I also fought to give Native Hawaiians a seat at the table when it comes to the management of Papahānaumokuakea National Marine Monument. The Office of Hawaiian Affairs is now a co-trustee of the monument.

Our goal of increasing local food production is another golden opportunity for Hawaiʻi. We are blessed with four growing seasons and a land-grant university with a College of Tropical Agriculture that has a long history of cutting-edge work.

With all these factors, Hawaiʻi can and must become the premier center for new agricultural technologies. We already have ag tech startups going strong in Hawai‘i. One company that comes to mind is Smart Yields. They help small and medium farmers to increase their production with data analytics and other tools. The company received international attention when it was chosen to be a part of the Vatican’s first tech accelerator focused on global food production. At this time, I’d like to recognize Smart Yields CEO Vincent Kimura and his mentor, Hawai‘i Island farmer Richard Ha.

What we now need is the driver to make greater local food production possible. There is no better way than through our schools. I applaud the new leadership in the DOE’s Farm to School program, the leadership provided by Lt. Governor Shan Tsutsui, and the great cooperation of the Department of Agriculture and the State’s Procurement Office. Lt. Governor, please stand to be recognized.

Clean energy is not only critical to air and water quality, it is important to our economy and our wallets as we work to reduce our reliance on imported fossil fuels.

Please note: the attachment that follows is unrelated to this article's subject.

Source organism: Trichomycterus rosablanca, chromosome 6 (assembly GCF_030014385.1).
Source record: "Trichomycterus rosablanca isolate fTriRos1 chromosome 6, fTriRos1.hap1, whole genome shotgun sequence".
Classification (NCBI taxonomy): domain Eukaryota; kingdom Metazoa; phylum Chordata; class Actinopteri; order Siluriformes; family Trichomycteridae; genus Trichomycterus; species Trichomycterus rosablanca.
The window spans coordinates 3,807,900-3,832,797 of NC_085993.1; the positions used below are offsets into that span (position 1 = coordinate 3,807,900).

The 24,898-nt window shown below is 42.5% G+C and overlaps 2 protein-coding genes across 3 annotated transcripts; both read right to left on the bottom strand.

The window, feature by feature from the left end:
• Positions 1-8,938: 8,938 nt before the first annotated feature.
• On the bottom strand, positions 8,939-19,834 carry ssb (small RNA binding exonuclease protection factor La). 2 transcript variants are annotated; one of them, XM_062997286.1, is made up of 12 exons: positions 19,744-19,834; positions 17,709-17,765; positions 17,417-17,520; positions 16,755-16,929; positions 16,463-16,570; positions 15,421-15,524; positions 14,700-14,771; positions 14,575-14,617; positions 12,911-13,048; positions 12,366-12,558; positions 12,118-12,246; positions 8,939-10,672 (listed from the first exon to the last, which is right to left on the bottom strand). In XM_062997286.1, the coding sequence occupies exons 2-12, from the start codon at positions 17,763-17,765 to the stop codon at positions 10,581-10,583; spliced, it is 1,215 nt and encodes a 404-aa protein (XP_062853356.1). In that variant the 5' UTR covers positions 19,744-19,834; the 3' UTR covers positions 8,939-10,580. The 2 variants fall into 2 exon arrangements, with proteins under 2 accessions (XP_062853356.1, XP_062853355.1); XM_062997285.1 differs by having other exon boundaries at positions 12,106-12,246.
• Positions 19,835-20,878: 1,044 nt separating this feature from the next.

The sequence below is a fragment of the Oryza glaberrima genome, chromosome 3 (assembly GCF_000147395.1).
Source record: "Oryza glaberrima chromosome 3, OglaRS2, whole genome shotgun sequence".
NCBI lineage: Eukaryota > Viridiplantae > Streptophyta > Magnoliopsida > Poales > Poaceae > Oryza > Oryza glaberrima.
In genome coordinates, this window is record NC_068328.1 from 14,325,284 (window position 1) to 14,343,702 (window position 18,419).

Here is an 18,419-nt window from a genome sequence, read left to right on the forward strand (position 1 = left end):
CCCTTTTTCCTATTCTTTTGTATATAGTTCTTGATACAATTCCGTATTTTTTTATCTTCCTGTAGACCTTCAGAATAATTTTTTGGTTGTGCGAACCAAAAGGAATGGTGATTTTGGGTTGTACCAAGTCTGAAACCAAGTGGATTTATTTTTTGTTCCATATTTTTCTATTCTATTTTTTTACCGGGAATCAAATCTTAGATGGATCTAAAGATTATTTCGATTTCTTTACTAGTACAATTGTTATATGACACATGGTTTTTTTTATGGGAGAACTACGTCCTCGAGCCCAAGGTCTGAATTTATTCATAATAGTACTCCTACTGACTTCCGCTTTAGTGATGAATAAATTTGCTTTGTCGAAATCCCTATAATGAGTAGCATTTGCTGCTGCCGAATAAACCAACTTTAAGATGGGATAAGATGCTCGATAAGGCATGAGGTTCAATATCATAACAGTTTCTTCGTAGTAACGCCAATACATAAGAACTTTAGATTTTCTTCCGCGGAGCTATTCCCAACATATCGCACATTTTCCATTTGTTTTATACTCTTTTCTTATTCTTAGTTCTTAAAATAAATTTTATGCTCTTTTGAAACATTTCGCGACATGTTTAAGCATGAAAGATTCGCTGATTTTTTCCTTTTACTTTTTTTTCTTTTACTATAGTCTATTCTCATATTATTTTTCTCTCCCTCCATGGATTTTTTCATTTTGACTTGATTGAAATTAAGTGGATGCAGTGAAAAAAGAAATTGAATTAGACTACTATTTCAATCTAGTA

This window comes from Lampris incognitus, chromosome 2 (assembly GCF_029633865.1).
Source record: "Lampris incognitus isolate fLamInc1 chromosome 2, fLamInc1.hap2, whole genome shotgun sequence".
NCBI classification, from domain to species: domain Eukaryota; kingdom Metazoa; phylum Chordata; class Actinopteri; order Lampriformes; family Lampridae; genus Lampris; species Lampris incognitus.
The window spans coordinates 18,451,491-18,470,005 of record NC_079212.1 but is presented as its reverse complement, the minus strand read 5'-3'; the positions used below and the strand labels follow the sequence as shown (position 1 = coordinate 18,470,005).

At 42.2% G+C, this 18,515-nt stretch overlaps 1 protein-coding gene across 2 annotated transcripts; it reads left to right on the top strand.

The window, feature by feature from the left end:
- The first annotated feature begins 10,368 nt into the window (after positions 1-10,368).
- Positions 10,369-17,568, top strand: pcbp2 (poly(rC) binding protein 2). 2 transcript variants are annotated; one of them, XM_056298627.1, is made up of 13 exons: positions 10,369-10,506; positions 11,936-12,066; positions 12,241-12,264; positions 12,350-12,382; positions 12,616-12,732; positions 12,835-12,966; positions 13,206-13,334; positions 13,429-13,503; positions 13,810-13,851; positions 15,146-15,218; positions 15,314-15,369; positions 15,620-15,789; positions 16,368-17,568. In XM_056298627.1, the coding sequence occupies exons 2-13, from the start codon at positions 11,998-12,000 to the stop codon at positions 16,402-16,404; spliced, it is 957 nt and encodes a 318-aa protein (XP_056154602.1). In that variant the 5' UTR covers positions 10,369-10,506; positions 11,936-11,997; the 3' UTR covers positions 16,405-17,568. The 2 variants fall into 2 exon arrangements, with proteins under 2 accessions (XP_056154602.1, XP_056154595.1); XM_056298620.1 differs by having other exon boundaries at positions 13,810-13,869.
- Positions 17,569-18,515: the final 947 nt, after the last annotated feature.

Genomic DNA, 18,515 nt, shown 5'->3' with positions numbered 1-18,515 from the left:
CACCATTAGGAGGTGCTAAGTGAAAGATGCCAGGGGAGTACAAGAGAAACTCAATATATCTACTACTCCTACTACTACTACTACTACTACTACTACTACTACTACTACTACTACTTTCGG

Working with the Legislature, I was the first governor to sign into law a bill requiring 100 percent of Hawai‘i’s electricity to come from renewable sources by 2045. Again, this demonstrates what we can accomplish when we work together.

We want hydropower, sea water air conditioning, solar and wind energy, biomass and the fullest possible use of our waste streams. We celebrate the Hu Honua Power Plant on the Big Island as well as the new solar farms on other islands.

And this week we will join NRG Energy, Hawaiian Electric and Kamehameha Schools in celebrating three utility-scale solar projects on Oʻahu.

As a next step, we will grow a carbon market in Hawaiʻi. This way carbon polluters from around the world can invest in restoring Hawaiʻi’s koa and ʻōhiʻa trees to offset their carbon emissions wherever that is.

We want the brainpower and the imagination of the world to continue to come here. They can help us find our way to 100 percent renewable energy sources for electricity, and in doing so, help the world find its way to 100 percent. Let us take the billions we export for fossil fuels, spend it here, and then export the energy systems we develop.

We are dreaming big and creating the promise of limitless opportunities. Anything less means we are letting down the next generation.

Hawai‘i has so much potential in this new globally connected world. We are already viewed as the ideal research base and testing ground for innovative, globally significant technologies such as telemedicine, smart cities, driverless vehicles and aquaculture.

Hawai‘i is a leader in solving the issues of our time. Much of what we do here in Hawai‘i is ground-breaking. Hawai‘i is home to many talented individuals breaking new ground every day. Hawai‘i is full of stories of business innovators blazing the trail to create new products and services.